Friday, September 04, 2009


Who was it that said the best was yet to come? I just saw Inglourious Basterds again last night (my third helping) at the most glourious cinema in Los Angeles, the Vista, and while I’m still buzzing from that, here comes what could, after all is shaken out and time gives us even more perspective, the definitive piece of cogent, well-reasoned appreciation of Tarantino’s movie, courtesy of writer (and friend of SLIFR) Chris Stangl. Chris was on the front lines with me re Speed Racer last year too, but as I never assume allegiances will carry over from year to year, let alone movie to movie, I was eagerly awaiting his thoughts on the movie. Now the wait is over, and it has been worth it. Of course I encourage you to click on over to Chris’ site The Exploding Kinetoscope and read the entire piece for yourself. But on the off chance that you need an excerpt to prime the pump, as it were, I cannot resist, and I hope Chris will forgive me for being so liberal with my cut and paste capabilities. This is the kind of writing I wish I was capable of, and the best thing I can think of say about it that won’t go on for another 500 words is that I wish I had written it myself. Here’s a taste:

“That the living tissue of his cinema is a successful graft of 10,000 movie donors should be particularly appealing to film critics, who more than any of us live with perpetual projector bulb tan and a Geneva Drive tattoo over the heart. What Tarantino does by crafting the fabric of cinema history into fully wearable new garments is not dissimilar to the life's work of Brian De Palma and Jean-Luc Godard. Tarantino is less black-hearted than De Palma, less politicized than Godard, less schematic than either. To single him out for ridicule as a filmmaker with film itself as a ruling thematic concern is bizarre. Most of Generation X's directors don't even have ruling thematic concerns.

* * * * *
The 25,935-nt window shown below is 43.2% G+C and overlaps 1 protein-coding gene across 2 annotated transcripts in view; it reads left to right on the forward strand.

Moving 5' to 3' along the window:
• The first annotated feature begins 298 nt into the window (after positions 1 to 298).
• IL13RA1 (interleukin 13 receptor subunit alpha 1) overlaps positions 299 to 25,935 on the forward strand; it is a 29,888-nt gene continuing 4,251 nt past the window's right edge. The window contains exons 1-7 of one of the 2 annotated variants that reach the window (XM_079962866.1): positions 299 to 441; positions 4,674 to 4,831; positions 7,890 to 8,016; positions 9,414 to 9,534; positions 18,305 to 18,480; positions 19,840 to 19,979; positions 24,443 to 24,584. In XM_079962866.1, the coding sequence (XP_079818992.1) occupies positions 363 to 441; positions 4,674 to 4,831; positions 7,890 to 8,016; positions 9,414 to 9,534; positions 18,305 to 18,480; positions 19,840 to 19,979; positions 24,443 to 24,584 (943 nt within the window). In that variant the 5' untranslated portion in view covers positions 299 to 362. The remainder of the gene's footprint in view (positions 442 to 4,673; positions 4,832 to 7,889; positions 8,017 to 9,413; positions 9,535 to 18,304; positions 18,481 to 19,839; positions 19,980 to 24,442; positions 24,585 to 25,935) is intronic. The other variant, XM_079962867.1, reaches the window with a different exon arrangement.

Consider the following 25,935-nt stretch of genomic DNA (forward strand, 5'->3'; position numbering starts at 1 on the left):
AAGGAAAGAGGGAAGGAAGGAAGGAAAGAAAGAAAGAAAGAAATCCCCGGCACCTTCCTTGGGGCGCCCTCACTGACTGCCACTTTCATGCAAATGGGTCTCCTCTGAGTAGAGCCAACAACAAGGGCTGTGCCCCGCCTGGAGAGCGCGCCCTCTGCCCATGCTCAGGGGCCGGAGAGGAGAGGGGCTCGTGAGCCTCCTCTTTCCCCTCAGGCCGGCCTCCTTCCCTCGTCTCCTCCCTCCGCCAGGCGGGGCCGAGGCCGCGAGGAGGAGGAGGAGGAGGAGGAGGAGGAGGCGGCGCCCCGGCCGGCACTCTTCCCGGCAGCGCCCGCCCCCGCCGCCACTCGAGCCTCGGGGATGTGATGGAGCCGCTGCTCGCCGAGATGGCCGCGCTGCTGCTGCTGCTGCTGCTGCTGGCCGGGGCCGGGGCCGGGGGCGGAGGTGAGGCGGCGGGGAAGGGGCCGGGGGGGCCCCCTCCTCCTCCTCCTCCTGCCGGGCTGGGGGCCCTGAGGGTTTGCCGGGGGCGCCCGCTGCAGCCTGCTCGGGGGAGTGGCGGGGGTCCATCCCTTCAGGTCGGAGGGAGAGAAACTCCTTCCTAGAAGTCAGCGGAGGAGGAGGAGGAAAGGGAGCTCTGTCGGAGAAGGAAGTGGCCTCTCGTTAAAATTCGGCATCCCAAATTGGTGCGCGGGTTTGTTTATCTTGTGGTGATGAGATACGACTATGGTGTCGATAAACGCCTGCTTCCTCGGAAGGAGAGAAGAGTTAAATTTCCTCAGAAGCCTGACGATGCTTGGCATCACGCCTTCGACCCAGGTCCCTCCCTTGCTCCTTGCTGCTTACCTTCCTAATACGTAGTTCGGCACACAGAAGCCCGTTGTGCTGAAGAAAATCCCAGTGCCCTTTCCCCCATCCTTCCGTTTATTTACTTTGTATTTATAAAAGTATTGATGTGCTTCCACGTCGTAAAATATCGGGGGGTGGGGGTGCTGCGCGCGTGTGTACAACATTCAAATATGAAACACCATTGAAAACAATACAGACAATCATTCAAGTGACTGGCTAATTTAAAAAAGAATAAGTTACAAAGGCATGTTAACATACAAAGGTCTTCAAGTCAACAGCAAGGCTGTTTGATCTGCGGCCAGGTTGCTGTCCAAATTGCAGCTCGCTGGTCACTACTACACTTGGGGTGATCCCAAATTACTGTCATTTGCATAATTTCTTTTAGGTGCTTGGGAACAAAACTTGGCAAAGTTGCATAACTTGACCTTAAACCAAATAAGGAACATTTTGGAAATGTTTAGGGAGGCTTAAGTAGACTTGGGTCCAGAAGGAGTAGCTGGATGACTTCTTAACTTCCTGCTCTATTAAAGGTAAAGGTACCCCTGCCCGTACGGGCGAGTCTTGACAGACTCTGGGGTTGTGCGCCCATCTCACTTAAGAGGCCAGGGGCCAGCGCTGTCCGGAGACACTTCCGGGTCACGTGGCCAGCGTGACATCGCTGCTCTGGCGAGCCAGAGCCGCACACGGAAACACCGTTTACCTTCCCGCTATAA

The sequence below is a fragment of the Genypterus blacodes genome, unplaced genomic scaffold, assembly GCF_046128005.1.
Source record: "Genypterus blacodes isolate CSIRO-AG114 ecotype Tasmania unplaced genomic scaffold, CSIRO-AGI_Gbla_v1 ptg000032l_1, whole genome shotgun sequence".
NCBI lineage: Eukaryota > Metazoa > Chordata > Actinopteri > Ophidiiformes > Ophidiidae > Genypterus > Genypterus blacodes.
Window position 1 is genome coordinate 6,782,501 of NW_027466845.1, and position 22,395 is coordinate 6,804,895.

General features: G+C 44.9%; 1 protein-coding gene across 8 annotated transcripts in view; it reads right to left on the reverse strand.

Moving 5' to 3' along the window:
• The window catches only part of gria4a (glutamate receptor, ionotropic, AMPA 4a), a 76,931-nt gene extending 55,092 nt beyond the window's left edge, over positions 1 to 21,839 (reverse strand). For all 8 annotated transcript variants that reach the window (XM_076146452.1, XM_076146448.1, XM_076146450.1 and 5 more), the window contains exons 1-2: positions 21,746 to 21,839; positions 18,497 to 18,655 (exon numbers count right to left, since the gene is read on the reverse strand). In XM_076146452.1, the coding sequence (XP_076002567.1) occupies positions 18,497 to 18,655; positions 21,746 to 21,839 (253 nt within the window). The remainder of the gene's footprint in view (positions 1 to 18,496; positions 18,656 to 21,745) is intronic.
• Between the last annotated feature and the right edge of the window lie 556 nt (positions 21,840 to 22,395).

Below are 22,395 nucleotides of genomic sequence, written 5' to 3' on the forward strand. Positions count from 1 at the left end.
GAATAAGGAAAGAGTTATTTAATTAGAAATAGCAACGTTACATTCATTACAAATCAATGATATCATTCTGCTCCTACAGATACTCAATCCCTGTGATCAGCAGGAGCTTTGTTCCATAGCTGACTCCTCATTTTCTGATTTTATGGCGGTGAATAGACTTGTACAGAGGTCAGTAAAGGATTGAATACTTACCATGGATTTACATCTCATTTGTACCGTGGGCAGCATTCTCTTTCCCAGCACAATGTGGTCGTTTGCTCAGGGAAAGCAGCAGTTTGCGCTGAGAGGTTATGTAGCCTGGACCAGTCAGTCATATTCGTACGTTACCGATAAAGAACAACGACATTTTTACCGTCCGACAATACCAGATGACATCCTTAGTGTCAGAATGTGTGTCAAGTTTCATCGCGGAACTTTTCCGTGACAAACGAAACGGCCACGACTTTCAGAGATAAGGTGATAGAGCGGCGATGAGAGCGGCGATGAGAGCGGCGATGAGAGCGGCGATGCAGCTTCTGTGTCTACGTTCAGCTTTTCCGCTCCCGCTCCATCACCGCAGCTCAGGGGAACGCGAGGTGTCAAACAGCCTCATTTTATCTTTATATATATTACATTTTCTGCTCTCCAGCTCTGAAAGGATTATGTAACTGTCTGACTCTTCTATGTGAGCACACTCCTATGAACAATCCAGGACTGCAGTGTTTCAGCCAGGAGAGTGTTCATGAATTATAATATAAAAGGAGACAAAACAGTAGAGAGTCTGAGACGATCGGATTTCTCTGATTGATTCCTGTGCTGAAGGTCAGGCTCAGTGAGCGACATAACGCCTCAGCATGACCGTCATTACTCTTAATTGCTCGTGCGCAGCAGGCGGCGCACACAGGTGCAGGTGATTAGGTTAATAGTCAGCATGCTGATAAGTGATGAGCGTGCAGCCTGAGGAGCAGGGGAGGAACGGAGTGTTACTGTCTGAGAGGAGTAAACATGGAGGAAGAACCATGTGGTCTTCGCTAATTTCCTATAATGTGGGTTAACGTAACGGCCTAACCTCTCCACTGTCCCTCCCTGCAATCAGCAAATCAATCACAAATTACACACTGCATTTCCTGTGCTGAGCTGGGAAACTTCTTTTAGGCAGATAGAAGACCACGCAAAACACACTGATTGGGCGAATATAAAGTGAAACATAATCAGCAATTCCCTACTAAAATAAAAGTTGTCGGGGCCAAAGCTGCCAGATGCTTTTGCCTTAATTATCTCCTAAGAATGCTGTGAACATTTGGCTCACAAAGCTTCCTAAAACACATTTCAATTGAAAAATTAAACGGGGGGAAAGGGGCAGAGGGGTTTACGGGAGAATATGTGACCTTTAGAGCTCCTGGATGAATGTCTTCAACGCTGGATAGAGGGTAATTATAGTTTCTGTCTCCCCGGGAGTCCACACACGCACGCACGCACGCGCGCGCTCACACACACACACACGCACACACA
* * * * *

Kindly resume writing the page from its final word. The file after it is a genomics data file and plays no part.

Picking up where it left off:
Tarantino is not without his authorial tics. He punctuates suspense with hyperfocused extreme close-ups of food, feet, arcane detail, peers out of car trunks incessantly, frames characters in doorways and crams metatextual declaration into dialogue. But his technique possesses no faddishness. In an age where most directors flatten their visual field magazine cover thin and alternate between big head TV close-ups and impotent camera flailing, Tarantino composes for the entire frame, constructs screen geography by holding shots as long as possible and, in Basterds in particular, uses deep focus to impart as much information as possible in a shot. Take some time with the scene in which Zoller pesters Shoshanna in a cafe. She just wants to smoke, sip coffee and read, but the soldier tries his damnedest to chat her up, fending off her rebukes and disruptions from ardent fans, then recognizes the opportunity to impress the girl with his celebrity. Tarantino places Shoshanna by the storefront window and keeps everything mostly in focus from the woman in the foreground to the buildings across the street. Sidewalk pedestrians recognizing Zoller are fully visible as they move from exterior to interior space, and several interlocking stories are being told at once.